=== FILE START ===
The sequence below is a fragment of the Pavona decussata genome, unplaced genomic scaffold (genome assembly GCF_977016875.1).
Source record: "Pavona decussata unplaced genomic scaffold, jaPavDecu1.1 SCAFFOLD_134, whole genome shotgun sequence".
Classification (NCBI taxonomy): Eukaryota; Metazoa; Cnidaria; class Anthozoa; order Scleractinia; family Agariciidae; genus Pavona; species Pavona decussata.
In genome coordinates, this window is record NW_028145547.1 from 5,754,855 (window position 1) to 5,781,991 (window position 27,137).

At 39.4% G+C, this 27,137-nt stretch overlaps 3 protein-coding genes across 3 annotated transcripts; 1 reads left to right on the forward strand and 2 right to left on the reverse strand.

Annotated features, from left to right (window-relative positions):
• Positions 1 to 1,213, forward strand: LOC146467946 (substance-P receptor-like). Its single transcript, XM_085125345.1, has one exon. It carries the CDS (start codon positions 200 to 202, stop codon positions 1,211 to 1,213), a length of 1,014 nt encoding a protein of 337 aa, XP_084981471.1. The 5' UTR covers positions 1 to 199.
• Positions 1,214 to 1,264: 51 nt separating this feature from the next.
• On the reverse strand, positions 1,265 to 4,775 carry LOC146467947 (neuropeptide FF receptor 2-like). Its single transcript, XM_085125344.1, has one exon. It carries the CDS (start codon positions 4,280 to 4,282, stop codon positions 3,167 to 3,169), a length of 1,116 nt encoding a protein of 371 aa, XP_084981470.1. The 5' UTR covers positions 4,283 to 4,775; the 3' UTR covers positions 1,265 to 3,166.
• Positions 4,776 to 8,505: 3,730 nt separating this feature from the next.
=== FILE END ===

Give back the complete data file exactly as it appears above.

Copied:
The sequence below is a fragment of the Pavona decussata genome, unplaced genomic scaffold (genome assembly GCF_977016875.1).
Source record: "Pavona decussata unplaced genomic scaffold, jaPavDecu1.1 SCAFFOLD_134, whole genome shotgun sequence".
Classification (NCBI taxonomy): Eukaryota; Metazoa; Cnidaria; class Anthozoa; order Scleractinia; family Agariciidae; genus Pavona; species Pavona decussata.
In genome coordinates, this window is record NW_028145547.1 from 5,754,855 (window position 1) to 5,781,991 (window position 27,137).

At 39.4% G+C, this 27,137-nt stretch overlaps 3 protein-coding genes across 3 annotated transcripts; 1 reads left to right on the forward strand and 2 right to left on the reverse strand.

Annotated features, from left to right (window-relative positions):
• Positions 1 to 1,213, forward strand: LOC146467946 (substance-P receptor-like). Its single transcript, XM_085125345.1, has one exon. It carries the CDS (start codon positions 200 to 202, stop codon positions 1,211 to 1,213), a length of 1,014 nt encoding a protein of 337 aa, XP_084981471.1. The 5' UTR covers positions 1 to 199.
• Positions 1,214 to 1,264: 51 nt separating this feature from the next.
• On the reverse strand, positions 1,265 to 4,775 carry LOC146467947 (neuropeptide FF receptor 2-like). Its single transcript, XM_085125344.1, has one exon. It carries the CDS (start codon positions 4,280 to 4,282, stop codon positions 3,167 to 3,169), a length of 1,116 nt encoding a protein of 371 aa, XP_084981470.1. The 5' UTR covers positions 4,283 to 4,775; the 3' UTR covers positions 1,265 to 3,166.
• Positions 4,776 to 8,505: 3,730 nt separating this feature from the next.